The number of new LNG carriers delivered to the market has soared this year, leaving the shipping industry to question whether last winter’s rise in charter rates can be repeated in the coming years.
Despite some companies agreeing in advance to delay the delivery of carriers to next year, 2018 is expected to become the busiest year on record for new LNG ship supply.
A total of 20 vessels have come to the market in the first quarter of this year. This is double what was delivered over the first quarter in the past three years, data collected by ICIS showed.
Out of 20 newly-delivered vessels, four were constructed in Japan, two in China, with the rest in South Korea.
Japanese utilities have asked yards to slow down deliveries so that vessels are delivered at the same time as when the new US LNG export plants, Freeport and Cameron, start production, according to sources at Asian and European ship owners.
At least one enquiry was made to a South Korean shipyard as well.
The delay would reduce the number of uncommitted vessels on the market that could be available for spot charters.
Up to five vessels have also been fixed on multi-month charters to bridge the gap with the project start-ups, according to fourth quarter 2017 results of ship owner Flex LNG published earlier this year.
Energy consultancy Wood Mackenzie believes that 61 vessels are currently scheduled for delivery in 2018.
Ship owners said that more than 10 of them will be delayed by as much as eight months, with deliveries starting from the end of this year.
But the market will also see some new ships arrive that were built in the past two years and have not yet been delivered.
“In recent years a lot of ships scheduled for delivery have been delayed due to overcapacity in the LNG shipping market and low charter rates,” said Andrew Buckland, LNG shipping and trade principal analyst at Wood Mackenzie.
Out of 20 new ships delivered in the first quarter, three vessels were built in 2017.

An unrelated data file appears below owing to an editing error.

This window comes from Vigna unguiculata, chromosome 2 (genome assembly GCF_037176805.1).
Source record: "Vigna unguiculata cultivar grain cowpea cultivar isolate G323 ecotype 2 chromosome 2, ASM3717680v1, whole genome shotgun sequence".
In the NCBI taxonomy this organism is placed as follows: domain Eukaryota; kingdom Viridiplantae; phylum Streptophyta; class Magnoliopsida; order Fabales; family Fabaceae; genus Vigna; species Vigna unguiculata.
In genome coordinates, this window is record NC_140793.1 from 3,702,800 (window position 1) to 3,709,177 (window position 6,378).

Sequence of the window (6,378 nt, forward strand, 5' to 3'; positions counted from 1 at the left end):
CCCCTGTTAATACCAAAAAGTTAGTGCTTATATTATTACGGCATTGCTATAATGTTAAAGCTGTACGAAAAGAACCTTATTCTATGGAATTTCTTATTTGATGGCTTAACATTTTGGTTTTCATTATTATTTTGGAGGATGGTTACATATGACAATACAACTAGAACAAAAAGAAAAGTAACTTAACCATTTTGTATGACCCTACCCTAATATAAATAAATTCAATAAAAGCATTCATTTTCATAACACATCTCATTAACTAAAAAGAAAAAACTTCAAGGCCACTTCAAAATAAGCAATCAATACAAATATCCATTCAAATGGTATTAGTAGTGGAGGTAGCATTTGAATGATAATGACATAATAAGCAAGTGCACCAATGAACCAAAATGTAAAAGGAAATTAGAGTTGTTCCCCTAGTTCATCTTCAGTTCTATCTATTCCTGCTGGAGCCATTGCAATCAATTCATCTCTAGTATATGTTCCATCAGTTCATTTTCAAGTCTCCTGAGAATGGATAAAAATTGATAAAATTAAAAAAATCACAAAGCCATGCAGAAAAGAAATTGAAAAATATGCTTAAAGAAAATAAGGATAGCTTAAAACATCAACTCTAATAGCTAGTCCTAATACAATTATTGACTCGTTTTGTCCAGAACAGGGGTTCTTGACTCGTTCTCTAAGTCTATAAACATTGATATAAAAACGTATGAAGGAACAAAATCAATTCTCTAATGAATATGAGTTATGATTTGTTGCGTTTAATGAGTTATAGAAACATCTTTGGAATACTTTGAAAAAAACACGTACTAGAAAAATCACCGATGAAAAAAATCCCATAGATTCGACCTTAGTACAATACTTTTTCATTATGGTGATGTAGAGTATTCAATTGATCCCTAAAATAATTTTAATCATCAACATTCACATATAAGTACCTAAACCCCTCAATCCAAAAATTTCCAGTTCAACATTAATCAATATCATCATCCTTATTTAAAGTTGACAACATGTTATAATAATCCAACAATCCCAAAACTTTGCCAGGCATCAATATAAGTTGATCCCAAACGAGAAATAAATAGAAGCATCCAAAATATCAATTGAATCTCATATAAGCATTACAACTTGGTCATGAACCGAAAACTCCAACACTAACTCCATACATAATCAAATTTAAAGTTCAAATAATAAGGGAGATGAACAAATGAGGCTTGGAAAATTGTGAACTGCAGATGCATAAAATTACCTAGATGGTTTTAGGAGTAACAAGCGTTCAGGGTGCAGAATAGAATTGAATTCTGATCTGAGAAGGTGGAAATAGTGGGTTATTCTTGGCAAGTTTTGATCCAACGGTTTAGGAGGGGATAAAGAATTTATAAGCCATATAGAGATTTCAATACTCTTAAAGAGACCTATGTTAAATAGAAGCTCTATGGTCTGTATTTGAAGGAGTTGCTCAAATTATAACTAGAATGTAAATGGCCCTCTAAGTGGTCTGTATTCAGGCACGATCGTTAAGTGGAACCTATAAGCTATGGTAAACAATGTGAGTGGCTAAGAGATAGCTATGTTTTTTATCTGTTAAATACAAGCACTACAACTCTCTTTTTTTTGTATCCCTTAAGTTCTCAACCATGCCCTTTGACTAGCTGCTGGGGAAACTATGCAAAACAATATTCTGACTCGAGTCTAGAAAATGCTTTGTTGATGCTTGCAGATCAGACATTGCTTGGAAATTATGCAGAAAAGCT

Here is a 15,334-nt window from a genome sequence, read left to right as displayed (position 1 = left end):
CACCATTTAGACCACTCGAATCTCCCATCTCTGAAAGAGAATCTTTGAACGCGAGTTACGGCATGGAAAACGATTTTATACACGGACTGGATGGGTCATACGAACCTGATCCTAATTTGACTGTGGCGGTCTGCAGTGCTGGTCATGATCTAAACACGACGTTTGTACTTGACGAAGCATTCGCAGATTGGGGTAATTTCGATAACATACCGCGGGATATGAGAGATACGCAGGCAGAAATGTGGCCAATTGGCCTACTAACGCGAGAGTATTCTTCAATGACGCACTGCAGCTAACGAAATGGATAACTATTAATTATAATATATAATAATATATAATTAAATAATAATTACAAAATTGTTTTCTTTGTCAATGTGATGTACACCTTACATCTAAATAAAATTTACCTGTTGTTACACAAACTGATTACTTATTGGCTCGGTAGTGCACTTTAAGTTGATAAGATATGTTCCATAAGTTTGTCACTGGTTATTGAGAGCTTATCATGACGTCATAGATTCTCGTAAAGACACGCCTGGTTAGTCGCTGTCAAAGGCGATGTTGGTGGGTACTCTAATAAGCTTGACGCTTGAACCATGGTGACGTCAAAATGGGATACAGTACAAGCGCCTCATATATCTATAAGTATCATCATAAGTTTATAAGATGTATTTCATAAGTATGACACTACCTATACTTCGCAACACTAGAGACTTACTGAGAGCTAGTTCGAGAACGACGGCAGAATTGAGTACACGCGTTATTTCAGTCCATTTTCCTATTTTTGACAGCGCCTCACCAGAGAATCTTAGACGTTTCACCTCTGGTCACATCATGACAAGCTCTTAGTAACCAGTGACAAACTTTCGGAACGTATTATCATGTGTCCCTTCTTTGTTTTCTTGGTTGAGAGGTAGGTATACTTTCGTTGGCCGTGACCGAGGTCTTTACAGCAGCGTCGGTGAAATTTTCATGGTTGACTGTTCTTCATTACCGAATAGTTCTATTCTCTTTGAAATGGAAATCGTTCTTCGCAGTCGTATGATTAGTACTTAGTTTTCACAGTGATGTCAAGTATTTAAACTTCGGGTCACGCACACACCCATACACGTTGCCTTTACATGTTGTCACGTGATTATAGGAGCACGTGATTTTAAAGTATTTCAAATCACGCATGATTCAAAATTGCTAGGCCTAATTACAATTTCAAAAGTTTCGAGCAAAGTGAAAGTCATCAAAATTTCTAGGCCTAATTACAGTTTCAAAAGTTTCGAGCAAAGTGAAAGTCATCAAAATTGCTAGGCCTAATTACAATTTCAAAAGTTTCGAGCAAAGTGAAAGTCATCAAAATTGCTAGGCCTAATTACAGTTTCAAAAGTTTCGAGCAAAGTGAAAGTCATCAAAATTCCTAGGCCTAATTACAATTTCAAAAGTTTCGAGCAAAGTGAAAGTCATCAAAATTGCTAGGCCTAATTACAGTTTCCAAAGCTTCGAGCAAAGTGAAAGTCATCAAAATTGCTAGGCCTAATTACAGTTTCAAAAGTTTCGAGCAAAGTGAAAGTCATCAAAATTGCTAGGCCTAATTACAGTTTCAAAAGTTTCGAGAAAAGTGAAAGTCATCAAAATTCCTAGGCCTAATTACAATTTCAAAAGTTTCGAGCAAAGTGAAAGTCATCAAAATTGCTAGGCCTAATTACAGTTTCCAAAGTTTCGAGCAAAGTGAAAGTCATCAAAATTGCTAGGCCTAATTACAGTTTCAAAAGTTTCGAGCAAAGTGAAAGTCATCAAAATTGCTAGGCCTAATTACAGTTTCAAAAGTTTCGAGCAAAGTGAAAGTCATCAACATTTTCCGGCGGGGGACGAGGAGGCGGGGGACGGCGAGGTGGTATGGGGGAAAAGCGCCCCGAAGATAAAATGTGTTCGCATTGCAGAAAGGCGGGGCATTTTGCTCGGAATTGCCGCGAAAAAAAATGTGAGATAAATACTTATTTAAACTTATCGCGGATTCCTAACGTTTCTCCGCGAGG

These new deliveries may keep LNG charter rates depressed throughout 2018, despite the potential delay with the delivery of vessels for the Freeport and Cameron projects.
The bearish trend may also persist as some LNG production projects that have not yet made a final investment decision could already be in negotiations to order ships for their projects, according to a shipbroker.
New orders pick up
Orders for new LNG ships have picked up this year, partially reacting to high prompt charter rates this winter, which has given renewed confidence in the sector to ship owners, Buckland said.
“Last year, there were 19 orders overall, while we are already approaching this number this year,” he said.
Samsung Heavy Industries said last week, referring to Clarksons Research, that 194 LNG carriers are to be ordered within the next five years, including 37 this year.
The construction of LNG vessels is also cheaper than before, with strong competition between the shipyards for new orders, according to a ship owner.
There is spare shipbuilding capacity in South Korea and China.
Expectations for next winter’s charter rates are still strong among some ship owners, however. The new US LNG projects are expected to absorb ships from the market, with long-haul journeys supporting the rates.
“We expect that winter [shipping] demand will be strong this year and charterers will start thinking of shipping earlier in the year to catch lower rates,” one ship owner said.
“We think that rates will go up in late summer and certainly in September.” email@example.com